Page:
A native speaker will distinguish these most often simply by context. In the rare cases when the context is not useful, the pronunciation is slightly different, so it will still be possible to understand which one was intended.
- élégant is pronounced [e.le.gɑ̃]
- et les gants is pronounced [e.lɛ.gɑ̃]
Note that the pronunciation of les might differ in some regions. In that case, both phrases might sound exactly the same indeed. But again, the context of the conversation is key here.
They are homophones. Most languages have homophones, French is no exception. The pronunciation is the same: [e.le.gɑ̃]. (Sometimes les may be pronounced [lɛ], i.e. with an open è sound instead of the semi-open é sound, but the proximity of the word et which is always pronunced with the semi-open sound tends to force les to [le].) Usually you can tell from the context.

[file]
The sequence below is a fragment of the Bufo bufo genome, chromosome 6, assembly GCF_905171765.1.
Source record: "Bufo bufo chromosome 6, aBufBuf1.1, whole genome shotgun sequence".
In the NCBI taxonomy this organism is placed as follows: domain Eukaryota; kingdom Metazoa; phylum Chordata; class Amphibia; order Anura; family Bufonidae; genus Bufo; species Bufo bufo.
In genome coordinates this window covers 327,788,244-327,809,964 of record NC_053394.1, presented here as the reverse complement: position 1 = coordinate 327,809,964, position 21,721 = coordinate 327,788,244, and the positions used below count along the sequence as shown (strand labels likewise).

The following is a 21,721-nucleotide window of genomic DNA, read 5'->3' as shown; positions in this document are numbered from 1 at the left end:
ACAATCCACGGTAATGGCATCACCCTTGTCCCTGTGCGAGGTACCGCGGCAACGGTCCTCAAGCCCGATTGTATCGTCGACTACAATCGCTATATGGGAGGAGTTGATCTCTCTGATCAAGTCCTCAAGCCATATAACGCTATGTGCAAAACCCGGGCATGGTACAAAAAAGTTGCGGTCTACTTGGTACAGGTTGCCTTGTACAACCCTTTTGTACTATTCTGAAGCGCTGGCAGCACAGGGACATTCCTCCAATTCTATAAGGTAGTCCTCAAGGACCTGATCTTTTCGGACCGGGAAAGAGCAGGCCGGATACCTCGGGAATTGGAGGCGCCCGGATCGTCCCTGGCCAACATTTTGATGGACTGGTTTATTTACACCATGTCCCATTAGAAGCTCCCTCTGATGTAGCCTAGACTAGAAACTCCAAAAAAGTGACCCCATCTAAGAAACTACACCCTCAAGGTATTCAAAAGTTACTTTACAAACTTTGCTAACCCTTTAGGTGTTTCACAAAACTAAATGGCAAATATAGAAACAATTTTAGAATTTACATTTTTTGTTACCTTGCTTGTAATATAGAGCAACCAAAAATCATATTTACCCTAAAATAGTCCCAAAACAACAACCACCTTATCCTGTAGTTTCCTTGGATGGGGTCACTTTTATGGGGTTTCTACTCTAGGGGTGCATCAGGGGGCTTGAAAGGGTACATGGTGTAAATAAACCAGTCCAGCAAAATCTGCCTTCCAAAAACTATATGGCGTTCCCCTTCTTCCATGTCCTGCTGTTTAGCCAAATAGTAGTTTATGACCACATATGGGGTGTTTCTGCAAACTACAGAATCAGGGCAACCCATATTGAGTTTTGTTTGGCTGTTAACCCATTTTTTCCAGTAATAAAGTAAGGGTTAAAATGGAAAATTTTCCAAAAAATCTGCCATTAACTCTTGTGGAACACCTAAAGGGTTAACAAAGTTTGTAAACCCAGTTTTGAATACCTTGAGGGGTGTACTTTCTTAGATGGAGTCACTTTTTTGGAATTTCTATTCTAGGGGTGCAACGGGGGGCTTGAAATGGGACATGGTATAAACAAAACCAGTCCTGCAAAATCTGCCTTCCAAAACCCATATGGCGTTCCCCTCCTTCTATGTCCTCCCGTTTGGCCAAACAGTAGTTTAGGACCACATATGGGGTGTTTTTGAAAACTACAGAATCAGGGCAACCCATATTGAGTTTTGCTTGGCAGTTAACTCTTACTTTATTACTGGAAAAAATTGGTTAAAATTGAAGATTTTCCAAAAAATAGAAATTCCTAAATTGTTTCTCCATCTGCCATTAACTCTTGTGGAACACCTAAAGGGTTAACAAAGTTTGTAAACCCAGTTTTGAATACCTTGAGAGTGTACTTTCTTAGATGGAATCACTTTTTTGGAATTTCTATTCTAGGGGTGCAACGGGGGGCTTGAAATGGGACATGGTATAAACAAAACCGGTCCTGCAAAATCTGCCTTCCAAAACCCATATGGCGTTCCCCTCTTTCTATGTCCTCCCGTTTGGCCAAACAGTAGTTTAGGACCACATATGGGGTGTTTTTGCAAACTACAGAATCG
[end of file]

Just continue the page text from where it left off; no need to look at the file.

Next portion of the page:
If you’re speaking and you absolutely need to make the difference audible, you can make a slight pause between the words and stress gants to indicate et les gants, and make a slight pause before the word and stress the first syllable or the first two syllables to indicate élégant.
Sometimes, when the phonetic ambiguity is really problematic, French people may resort to spelling orally. For example, la symétrie and l’asymétrie are antonyms; if there is a risk of confusion, then we could go as far as saying “la, plus loin, symétrie” (but more often we would just make a clear pause between la and symétrie) and “el apostrophe asymétrie” (but more often pronouncing [l], then a pause, then asymétrie).